A $1 million settlement was green-lighted earlier this year by a federal judge on behalf of five children whose father, a 42-year-old Mexican man, died in 2010 following a confrontation with Border Patrol agents at the San Ysidro Port of Entry.
But the family of Anastasio Hernandez Rojas has also been asking, unsuccessfully, that the U.S. government admit fault.
Now an international human rights commission has stepped in and asked the U.S. government to respond to allegations that it violated human rights in the death case, KPBS is reporting.
“We are alleging that the United States is not only responsible for the killing but that federal agents tortured Anastasio, that the United States obstructed justice and failed to adequately repair the damages that it caused through its actions and inactions,” said Roxanna Altholz, an attorney for the family who was quoted by KPBS.
The Inter-American Commission on Human Rights notified the family earlier this month that it would look into the family’s complaints, KPBS reported. The U.S. government has three months to respond to the allegations, according to the KPBS report.
Hernandez Rojas had been living in San Diego for about 20 years but was deported. He was detained in May 2010 after trying to cross the border illegally.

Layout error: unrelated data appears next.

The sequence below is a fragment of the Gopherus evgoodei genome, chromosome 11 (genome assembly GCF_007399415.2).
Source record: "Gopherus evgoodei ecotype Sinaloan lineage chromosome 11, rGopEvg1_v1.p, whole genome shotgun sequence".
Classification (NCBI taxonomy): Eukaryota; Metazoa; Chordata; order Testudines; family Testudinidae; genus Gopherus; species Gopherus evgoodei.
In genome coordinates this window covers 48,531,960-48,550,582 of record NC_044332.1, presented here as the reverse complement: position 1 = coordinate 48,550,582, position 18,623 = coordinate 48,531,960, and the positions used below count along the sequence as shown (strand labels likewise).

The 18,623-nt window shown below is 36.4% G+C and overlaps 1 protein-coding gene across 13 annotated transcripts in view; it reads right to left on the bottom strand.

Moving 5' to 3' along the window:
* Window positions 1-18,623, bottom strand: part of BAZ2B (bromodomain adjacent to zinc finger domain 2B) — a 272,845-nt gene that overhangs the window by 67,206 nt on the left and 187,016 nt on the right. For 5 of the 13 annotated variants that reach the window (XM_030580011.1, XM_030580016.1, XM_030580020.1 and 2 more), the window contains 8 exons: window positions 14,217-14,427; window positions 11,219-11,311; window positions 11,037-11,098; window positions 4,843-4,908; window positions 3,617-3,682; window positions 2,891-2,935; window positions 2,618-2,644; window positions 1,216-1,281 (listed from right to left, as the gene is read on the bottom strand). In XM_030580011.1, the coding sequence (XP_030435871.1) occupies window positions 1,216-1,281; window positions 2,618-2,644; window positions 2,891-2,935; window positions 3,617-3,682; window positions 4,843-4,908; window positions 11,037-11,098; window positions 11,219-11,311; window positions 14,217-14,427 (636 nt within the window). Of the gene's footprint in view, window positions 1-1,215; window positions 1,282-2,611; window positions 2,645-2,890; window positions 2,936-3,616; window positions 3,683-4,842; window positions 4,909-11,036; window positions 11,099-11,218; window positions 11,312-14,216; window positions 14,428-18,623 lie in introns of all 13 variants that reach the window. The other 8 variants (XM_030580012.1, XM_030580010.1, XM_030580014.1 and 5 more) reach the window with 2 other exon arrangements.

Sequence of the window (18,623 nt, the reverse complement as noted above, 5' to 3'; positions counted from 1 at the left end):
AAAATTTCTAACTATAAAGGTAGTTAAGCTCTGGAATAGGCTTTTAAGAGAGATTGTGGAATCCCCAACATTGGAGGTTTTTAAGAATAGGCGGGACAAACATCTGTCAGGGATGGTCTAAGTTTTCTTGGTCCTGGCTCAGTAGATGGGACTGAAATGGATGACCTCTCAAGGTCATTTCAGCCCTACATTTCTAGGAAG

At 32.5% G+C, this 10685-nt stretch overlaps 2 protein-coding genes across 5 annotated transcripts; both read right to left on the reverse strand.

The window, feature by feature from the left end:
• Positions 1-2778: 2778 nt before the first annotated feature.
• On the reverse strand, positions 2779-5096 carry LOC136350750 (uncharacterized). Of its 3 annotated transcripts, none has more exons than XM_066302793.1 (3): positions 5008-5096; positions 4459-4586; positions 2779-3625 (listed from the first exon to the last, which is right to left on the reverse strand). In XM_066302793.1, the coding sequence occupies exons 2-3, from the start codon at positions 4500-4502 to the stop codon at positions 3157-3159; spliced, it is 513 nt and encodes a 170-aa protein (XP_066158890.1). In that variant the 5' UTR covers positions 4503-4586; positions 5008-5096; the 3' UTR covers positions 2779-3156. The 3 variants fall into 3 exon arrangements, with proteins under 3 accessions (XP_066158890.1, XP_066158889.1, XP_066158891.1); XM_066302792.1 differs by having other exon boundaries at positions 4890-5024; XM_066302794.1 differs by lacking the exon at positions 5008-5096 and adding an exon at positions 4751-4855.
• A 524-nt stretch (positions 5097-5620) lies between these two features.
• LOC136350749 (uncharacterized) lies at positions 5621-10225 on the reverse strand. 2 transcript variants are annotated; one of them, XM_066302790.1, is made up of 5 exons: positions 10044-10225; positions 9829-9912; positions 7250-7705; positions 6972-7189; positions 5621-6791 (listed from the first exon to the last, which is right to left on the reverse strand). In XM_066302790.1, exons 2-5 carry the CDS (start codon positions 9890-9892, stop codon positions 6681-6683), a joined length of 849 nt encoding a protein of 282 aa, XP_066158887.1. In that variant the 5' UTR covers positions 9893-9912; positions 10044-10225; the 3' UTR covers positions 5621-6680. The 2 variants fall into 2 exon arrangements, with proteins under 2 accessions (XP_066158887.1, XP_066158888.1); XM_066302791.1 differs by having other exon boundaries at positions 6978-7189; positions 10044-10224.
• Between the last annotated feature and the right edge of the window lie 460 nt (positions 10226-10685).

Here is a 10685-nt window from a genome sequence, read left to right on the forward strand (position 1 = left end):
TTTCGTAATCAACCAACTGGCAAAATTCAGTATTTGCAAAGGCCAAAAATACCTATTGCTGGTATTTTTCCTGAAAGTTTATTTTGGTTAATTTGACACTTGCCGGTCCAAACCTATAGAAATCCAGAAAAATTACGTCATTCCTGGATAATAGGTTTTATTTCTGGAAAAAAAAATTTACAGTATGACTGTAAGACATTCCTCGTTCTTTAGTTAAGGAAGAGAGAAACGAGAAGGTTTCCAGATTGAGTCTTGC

Officers with the Border Patrol and Immigration and Customs Enforcement allege Hernandez Rojas was difficult and struggled with them during the incident. They struck him with batons and repeatedly shocked him with a Taser gun while he was prone and shackled at the San Diego border-crossing facility on May 28, 2010.
He passed out and stopped breathing during the protracted struggle, and three day later he died after his family decided to take him off life support.
In November 2015, the U.S. Department of Justice announced it would not pursue criminal charges against federal agents involved in the death.
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